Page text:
China’s Political Commissars

China, on the other hand, is inexperienced in democracy. The People’s Republic of China had been a communist state since it was founded in 1949 (Ezzamel, Xiao & Pan, 2007). Only a couple of decades ago did China officially abandon communism as the state ideology for Leninism. Just like Cuba and the Soviet block, China went through a period of economic ruin during the communism era and had difficulties restarting its economy following the collapse of communism. According to Tsang (2010), a lot has changed in the country since the shift from communism.

These changes are evident in the country’s judicial system, ease of cross-border travel and interaction with foreigners, access to information, infrastructural development, ease of conducting business and, equally importantly, availability and access to consumer services and goods (Tsang, 2010). Within that short period, China has changed from an internationally-isolated and lowly-regarded country to the world’s fastest growing economy. The private owned economy has expanded consistently while the state-owned economy has been on the decline (Siyuan, 2007).

Although it is still difficult to start a business in China, it is much easier to do business in the country. Out of 183 economies, China is ranked as 89th in terms of ease of doing business (The International Finance Corporation, 2010). The availability of cheap labour and highly-skilled labour in China has attracted hundreds of multi-national corporations to start operations in China, bringing the country much-needed foreign direct investment, technology and revenue. But in many ways, China is still a prisoner of its communist past.

The ruling Communist Party, although credited with keeping China united and bringing economic prosperity and development to China, maintains a modified Leninist political system which shares many characteristics with communism. China’s Communist Party “vehemently rejects democracy” in favour of “Chinese democracy” (Tsang, 2010). While rejecting capitalism or “poor socialism,” China argues that it favours “developed socialism with high productive forces to make China wealthy and strong” (Ezzamel, Xiao & Pan, 2007).

Although the government is more sensitive to public demands and has expanded the people’s democratic space, the Communist Party still protects its political supremacy aggressively (Kondapalli, 2005; Tsang, 2010). Political opposition is not tolerated in China as it is perceived as a threat to the strength of the Communist Party. Critics of the party are either arrested and tortured, or forced to seek refuge in other countries. The Communist Party’s urge to maintain control and supremacy in the country inspires China’s leadership to limit people’s democratic space and to vet businesses to keep real or perceived threats away.

Players in the information technology industry and journalists have great difficulties conducting business in China. This is primarily because they involve much cross-border exchange of information and the government is not always able to scrutinize the information and okey what is broadcast across China and to the international market. Google, the award-winning search engine has had problems operating in China and had earlier this year threatened to withdraw its operations in China.

Journalists also face challenges penetrating and reporting in China as their work is closely monitored to ensure that only what the government approves of is broadcast. Compared to the United States, it is more difficult to conduct business in China mostly because of the state’s hostility towards anything that is perceived as a possible threat to the political supremacy of the Communist Party. Conclusion In terms of individual freedom and democracy, the United States and the People’s Republic of China are worlds apart.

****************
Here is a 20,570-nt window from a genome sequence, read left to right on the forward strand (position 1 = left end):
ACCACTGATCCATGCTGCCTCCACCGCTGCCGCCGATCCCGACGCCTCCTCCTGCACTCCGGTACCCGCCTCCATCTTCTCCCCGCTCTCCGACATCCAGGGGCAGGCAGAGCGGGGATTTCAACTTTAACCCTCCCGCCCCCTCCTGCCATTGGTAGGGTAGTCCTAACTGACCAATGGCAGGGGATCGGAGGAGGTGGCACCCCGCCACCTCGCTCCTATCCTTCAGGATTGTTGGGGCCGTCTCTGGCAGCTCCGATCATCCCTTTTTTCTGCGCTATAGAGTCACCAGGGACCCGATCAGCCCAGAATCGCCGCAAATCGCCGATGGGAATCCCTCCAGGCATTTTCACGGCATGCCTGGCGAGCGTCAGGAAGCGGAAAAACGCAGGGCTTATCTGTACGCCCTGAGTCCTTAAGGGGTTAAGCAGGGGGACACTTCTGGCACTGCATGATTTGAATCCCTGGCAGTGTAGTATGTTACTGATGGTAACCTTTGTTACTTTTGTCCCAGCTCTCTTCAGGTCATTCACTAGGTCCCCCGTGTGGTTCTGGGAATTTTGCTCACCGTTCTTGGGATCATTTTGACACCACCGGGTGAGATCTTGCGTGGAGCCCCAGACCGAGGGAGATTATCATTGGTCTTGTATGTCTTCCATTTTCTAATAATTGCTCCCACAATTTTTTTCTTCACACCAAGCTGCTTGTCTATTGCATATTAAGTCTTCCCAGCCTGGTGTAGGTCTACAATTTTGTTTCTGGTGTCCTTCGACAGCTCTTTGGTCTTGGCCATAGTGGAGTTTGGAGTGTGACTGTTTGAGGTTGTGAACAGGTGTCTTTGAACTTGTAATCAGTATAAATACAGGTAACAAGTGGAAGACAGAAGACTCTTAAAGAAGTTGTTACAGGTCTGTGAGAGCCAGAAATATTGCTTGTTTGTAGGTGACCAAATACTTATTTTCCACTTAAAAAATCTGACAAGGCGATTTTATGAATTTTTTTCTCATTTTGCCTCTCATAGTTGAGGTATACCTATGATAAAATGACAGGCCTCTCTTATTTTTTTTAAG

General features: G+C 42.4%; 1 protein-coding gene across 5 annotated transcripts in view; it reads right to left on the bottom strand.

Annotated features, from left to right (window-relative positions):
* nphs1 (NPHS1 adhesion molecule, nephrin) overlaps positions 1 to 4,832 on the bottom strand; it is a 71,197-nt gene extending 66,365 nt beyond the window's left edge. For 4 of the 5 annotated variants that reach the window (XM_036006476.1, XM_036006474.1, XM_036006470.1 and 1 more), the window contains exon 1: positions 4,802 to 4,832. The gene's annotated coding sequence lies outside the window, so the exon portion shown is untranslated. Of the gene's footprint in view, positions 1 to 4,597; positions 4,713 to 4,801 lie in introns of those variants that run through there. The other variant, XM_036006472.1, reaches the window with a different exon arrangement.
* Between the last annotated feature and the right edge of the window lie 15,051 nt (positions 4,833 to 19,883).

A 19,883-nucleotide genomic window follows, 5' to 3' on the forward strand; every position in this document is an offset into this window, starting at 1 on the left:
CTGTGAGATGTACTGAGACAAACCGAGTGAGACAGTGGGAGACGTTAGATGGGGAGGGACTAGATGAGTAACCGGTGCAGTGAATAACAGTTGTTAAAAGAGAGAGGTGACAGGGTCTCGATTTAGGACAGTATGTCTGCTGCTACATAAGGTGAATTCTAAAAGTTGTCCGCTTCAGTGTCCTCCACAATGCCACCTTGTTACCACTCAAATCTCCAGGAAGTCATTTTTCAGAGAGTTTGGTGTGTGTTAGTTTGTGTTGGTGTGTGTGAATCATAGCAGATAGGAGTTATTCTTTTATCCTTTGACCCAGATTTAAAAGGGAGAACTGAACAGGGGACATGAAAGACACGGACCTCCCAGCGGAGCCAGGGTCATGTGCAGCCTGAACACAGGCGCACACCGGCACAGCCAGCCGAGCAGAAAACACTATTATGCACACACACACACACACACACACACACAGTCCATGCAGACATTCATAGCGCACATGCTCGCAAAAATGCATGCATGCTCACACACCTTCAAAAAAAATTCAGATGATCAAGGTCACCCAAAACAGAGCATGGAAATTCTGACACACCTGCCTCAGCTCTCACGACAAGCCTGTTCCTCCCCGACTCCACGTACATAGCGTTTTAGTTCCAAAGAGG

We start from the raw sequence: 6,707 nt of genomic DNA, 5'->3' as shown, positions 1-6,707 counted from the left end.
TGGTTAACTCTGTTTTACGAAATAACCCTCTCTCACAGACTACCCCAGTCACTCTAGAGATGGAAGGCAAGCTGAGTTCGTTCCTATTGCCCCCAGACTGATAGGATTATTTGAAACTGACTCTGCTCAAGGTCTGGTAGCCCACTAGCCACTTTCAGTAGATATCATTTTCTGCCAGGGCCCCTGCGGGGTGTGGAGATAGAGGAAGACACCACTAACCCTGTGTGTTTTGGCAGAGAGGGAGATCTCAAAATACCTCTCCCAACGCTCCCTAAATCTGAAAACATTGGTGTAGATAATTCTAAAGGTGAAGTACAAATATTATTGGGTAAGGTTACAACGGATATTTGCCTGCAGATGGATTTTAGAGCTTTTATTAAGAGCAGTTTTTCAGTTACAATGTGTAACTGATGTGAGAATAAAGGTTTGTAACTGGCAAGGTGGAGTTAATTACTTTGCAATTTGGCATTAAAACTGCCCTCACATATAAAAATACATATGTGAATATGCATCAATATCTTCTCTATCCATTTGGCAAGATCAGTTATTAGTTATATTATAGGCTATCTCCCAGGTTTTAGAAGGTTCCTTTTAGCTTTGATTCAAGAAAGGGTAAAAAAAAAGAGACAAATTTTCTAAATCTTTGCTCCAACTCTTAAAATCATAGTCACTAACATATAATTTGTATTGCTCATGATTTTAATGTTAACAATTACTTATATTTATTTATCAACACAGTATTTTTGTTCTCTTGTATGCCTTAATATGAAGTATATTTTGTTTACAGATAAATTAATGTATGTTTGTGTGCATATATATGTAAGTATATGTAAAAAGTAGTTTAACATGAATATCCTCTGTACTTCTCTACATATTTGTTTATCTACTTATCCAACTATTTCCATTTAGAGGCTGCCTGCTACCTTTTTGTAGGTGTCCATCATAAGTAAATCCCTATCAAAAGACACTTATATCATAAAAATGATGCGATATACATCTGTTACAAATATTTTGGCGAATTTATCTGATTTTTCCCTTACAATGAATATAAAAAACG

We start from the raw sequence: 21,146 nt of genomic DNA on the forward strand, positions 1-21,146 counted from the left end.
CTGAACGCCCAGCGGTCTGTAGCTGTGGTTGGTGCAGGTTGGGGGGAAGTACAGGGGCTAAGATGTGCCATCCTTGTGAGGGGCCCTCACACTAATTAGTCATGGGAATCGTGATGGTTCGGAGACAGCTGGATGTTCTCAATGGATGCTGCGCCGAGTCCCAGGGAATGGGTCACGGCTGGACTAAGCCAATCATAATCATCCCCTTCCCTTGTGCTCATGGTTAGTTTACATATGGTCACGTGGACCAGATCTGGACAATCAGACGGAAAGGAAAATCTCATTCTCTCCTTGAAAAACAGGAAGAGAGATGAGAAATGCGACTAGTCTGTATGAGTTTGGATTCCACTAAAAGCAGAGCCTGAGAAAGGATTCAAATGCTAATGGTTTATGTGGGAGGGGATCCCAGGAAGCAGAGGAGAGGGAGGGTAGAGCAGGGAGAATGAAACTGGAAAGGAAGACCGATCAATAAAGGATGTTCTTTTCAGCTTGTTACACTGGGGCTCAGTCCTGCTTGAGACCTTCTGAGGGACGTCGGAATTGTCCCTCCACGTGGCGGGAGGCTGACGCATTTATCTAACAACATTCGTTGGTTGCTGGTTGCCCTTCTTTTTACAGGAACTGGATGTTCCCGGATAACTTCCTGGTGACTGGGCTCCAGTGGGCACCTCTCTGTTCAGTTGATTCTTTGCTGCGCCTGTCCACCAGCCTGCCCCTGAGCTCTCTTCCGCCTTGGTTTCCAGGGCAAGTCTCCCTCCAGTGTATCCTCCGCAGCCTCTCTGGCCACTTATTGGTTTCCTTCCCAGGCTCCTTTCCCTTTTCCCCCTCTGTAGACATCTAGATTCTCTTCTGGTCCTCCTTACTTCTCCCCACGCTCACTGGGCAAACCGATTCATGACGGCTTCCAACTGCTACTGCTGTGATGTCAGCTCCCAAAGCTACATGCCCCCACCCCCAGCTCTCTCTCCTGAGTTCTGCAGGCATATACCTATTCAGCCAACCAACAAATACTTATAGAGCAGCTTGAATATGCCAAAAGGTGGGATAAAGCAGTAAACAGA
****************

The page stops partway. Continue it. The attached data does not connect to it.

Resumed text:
Although China has made big strides towards increasing freedom to its people, personal freedom is still limited and is withdrawn rapidly if one is perceived as a threat to the leadership. State intervention in personal and business life makes it difficult to conduct business in China compared to the United States. Conducting business in China offers advantages which include access to a huge pool of cheap labour, as well as highly skilled labour. However, one has to convince the government that their business will be in no way threaten the state.

The vetting opens very wide avenues for corruption, which can make business operations more expensive. China’s history of democracy means that those doing business in the country can have their licences withdrawn anytime if they, or their countries, are seen as a threat to China. References Eichner, M. (2007). Marriage and the Elephant: The Liberal Democratic State’s Regulation of Intimate Relationships Between Adults. Harvard Journal of Law & Gender, Vol. 30: pp 29-66. Ezzamel, M. , Xiao, J. & Pan, A. (2007). Political Ideology and Accounting Regulation in China. Accounting, Organizations and Society, 32: pp 669-700.

Kondapalli, S. (2005). China’s Political Commissars and Commanders: Trends & Dynamics. Institute of Defence and Strategic Studies Singapore, No. 88. Lukes, S. (2005). Liberal Democratic Torture. B. J. Pol. S. 36: pp 1-16. Ryn, C. (2003). The Ideology of American Empire. Orbis (Summer 2003) pp 383-397. Siyuan, C. (2007). Comparison of Rates of Growth. Chinese Law and Government, Vol. 40, No. 6: pp 38-42. The International Finance Corporation (2010). Doing Business 2010: China. Washington, D. C. : The World Bank. Tsang, S. (2010). Consultative Leninism: China’s New Political Framework? China Policy Institute, Policy Paper 58.